The PNB ambassador is Virat Kohli, Priyanka Chopra and Siddharth Malhotra are the faces of the Nirav Modi label, Kangana Ranaut, Kriti Sanon and others endorse the family of brands under the Gitanjali Group.
Urvi Malvania and Viveat Susan Pinto report.
IMAGE: A Nirav Modi showroom in New Delhi. Photograph: Adnan Abidi/Reuters
Diamonds, a bank heist, a glitzy set of actors and flashy businessmen and an international man hunt for criminals -- the Rs 114 billion Punjab National Bank-Nirav Modi scam has all the makings of a Bollywood potboiler.
But before someone turns it into a script, the unfolding story could end up turning the knife deeper into the brand-endorser relationship that has endured a few hard knocks in the recent past.
The big question is whether endorsers are accountable for the frauds commited by the brands they endorse?
"I find this whole debate irrational," says Santosh Desai, MD & CEO, Future Brands. "How would a brand ambassador know of something like this? Senior officials were not aware. The investigative authorities were not aware. How would the endorser then know?"
"This is not to say that the endorser should not do due diligence. But I find this argument completely out of place," says Desai.
This is not the first time that such questions have arisen though.
In 2015, the Nestle-Maggi scandal put Amitabh Bachchan and Madhuri Dixit under the scanner and in 2016, M S Dhoni was hauled over the coals on social media over his association with real-estate group Amrapali.
Over the years, there have been other such instances and that has prompted the government to look at ways to strengthen the Consumer Protection Act.
Now the PNB scandal is bound to raise fresh concerns and make endorsers and brands more wary of signing up with each other.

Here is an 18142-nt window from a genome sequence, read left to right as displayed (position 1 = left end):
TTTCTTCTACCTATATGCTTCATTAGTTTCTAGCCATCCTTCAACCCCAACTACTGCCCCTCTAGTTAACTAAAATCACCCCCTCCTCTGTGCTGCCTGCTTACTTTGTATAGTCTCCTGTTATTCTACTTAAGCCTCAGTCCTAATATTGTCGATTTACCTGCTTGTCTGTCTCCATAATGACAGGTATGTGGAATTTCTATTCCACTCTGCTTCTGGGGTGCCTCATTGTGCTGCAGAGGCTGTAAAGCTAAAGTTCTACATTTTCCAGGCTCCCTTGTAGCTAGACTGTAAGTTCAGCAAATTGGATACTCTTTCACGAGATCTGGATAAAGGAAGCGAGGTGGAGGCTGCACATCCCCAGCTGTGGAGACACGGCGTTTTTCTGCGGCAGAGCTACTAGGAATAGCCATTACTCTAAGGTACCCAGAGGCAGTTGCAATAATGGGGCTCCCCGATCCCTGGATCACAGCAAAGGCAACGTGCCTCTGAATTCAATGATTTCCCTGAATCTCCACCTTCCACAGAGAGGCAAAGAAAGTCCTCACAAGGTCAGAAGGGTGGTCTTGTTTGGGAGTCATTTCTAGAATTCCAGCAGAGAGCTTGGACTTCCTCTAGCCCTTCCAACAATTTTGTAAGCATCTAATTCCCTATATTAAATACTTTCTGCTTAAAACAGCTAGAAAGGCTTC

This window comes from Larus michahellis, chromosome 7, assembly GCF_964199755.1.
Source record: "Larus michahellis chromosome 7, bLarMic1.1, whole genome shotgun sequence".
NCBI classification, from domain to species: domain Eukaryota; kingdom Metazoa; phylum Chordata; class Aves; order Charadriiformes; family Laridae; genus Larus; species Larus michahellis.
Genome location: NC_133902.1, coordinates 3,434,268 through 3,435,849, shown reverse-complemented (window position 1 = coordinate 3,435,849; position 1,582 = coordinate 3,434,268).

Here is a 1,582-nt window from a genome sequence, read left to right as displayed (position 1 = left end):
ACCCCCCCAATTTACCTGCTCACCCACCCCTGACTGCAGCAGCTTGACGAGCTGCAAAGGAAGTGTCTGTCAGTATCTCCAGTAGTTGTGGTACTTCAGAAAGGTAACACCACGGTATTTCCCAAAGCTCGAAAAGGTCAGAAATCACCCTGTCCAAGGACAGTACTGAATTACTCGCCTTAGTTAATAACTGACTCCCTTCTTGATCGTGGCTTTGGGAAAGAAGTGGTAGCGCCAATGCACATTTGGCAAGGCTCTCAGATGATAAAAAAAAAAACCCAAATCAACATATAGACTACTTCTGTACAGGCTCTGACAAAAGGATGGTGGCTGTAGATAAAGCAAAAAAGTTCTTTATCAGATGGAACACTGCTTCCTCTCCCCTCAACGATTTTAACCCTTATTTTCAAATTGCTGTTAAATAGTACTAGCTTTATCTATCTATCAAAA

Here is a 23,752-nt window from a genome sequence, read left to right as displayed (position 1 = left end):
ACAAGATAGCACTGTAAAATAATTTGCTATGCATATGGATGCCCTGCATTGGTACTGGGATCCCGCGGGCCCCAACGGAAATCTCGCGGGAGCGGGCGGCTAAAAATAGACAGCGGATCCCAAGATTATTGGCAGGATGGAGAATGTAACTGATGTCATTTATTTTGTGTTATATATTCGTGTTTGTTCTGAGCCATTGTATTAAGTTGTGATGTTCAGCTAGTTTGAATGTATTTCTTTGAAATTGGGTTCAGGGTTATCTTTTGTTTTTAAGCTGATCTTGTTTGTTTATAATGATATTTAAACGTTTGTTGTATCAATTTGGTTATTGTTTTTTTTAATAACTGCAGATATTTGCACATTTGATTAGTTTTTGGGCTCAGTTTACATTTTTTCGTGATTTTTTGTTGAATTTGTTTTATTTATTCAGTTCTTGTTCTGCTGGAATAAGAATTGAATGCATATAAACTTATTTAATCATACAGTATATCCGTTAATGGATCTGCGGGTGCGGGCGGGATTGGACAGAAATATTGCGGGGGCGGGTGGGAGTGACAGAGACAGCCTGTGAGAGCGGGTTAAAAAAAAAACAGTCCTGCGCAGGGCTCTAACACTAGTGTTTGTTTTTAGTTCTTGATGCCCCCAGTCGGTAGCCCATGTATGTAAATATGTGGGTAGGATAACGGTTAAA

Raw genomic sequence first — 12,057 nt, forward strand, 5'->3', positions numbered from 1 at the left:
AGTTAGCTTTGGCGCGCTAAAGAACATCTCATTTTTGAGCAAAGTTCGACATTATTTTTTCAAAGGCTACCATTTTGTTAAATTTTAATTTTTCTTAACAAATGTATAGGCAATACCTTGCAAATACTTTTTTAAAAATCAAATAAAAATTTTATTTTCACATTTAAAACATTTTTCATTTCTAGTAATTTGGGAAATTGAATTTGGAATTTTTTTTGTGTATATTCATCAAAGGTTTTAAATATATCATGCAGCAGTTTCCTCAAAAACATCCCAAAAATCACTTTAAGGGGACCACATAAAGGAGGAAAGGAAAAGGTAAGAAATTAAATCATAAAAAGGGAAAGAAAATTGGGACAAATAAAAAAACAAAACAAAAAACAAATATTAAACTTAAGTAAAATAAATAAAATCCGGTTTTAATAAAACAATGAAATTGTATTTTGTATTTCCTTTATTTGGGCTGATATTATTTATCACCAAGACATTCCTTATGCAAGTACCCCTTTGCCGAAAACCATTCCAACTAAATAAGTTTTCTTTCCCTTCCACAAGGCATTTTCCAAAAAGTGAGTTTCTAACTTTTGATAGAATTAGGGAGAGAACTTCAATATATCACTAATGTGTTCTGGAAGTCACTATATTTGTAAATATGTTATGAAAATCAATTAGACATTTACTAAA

The scandal casts a long shadow. The PNB ambassador is Virat Kohli, captain of the Indian cricket team, Priyanka Chopra and Siddharth Malhotra are the faces of the Nirav Modi label, Kangana Ranaut, Kriti Sanon and many others endorse the family of brands under the Gitanjali Group which is owned by Mehul Choksi, Nirav Modi's uncle and also on the run.
Kohli is undoubtedly the hottest brand among celebrities and PNB has used him extensively for television and print campaigns. Kohli has maintained that he chooses to endorse products and services that he either has an experience with, or has confidence in.
For PNB, he said that he had banked with them from the age of 16. Of course, there is no way Kohli could have foreseen the big bank fraud, but Brand Virat is unlikely to escape unscathed.
Ditto for Priyanka Chopra who is trying to build her reputation as a bankable international star.
"While there have been instances where the brand ambassador should have been careful like the Dhoni-Amrapali case, the PNB issue does not fall in this bracket," says N Chandramouli, chief executive officer, TRA.
"No brand ambassador would have known about it. However, the unfortunate side of being a public figure is that he or she finds himself or herself in the firing line. This is inescapable."
Brand managers for celebrities say they are aware of the potential threat.
Anirban Das Blah, founder KWAN, an entertainment agency says that celebrities are getting more cautious. Contracts are getting more airtight.
There is an attempt to professionalise the endorsement business with management teams keeping track of every aspect of the brand's journey, he says.
With controversies such as this one, experts say, ambassadors will get even more cautious, especially when it comes to associating with categories like jewellery.
However, jewellery labels and celebrities go back a long way. Be it Hollywood, where leading ladies walk the red carpet during the Oscars and other award ceremonies wearing their favourite labels, or Bollywood where brands get actors to wear their designs in a film and at public events.
The scandal is unlikely to snap these ties, but it will definitely make uneasy bedfellows out of the two.